CHM171L / A11 Physical Chemistry Laboratory 2
Quarter S.Y. 2010-2011
, Palomaria, Ralph Matthew
Regulacio, Anna Rafaela
Professor, CHM171L/A11, School of Chemical Engineering, Chemistry and Biotechnology,
Mapua Institute of Technology;
Student, CHM171L /A11 , School of Chemical Engineering,
Chemistry and Biotechnology, Mapua Institute of Technology
This experiment is on the topic of photochemistry. Photochemistry is the study of the
interactions between light and
. It describes
proceed with the absorption of light. To visualize the effect of light on chemical reactions is
the goal of the experimentation. Photochemical reactions require a light source that emits
wavelengths corresponding to an electronic transition in the reactant. It can be noticed
here that the area exposed to the sunlight turned blue while the covered portions became
Photochemistry, a sub-discipline of chemistry, is the study of the interactions between light
and atoms or molecules.
Photochemistry describes chemical reactions that proceeds with
the absorption of light. Everyday examples include the degradation of plastics and the
formation of vitamin D in sunlight.
Light is just another term for electromagnetic radiation, a source of energy. The first law of
photochemistry, known as the Grotthuss–Draper law (for chemists Theodor Grotthuss and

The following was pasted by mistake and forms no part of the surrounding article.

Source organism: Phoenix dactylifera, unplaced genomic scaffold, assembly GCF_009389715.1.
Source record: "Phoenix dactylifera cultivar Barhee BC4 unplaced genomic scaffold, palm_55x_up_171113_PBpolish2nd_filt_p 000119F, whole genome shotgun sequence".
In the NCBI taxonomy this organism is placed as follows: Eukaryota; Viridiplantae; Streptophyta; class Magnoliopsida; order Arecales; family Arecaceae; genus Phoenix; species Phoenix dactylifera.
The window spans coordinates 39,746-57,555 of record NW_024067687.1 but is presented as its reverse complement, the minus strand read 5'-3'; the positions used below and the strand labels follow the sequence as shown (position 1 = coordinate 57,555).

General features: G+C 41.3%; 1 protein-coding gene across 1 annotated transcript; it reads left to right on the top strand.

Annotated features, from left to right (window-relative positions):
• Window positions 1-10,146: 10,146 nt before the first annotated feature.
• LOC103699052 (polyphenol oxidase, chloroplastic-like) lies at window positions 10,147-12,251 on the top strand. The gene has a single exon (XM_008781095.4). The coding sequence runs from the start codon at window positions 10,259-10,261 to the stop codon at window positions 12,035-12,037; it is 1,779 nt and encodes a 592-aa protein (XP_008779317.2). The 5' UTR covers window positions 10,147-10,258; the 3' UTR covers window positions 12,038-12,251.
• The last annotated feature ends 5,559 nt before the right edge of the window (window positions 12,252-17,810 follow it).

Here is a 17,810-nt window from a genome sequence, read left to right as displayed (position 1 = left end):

John W. Draper), states that light must be absorbed by a chemical substance in order for a
photochemical reaction to take place.
The second law of photochemistry, the Stark-Einstein law, states that for each photon of
light absorbed by a chemical system, only one molecule is activated for a photochemical
reaction. This law, also known as the photoequivalence law, was derived by Albert Einstein
at the time when the quantum (photon) theory of light was being developed.
Many chemical reactions occur only when a molecule is provided the necessary "activation
energy". A simple example can be the combustion of gasoline (a hydrocarbon) into carbon
dioxide and water. In this reaction, the activation energy is provided in the form of heat or a
spark. In case of photochemical reactions light provides the activation energy.
Simplistically, light is one mechanism for providing the activation energy required for many
reactions. If laser light is employed, it is possible to selectively excite a molecule so as to
produced a desired electronic and vibrational state. Equally, the emission from a particular
Group 8 │ September 16, 2010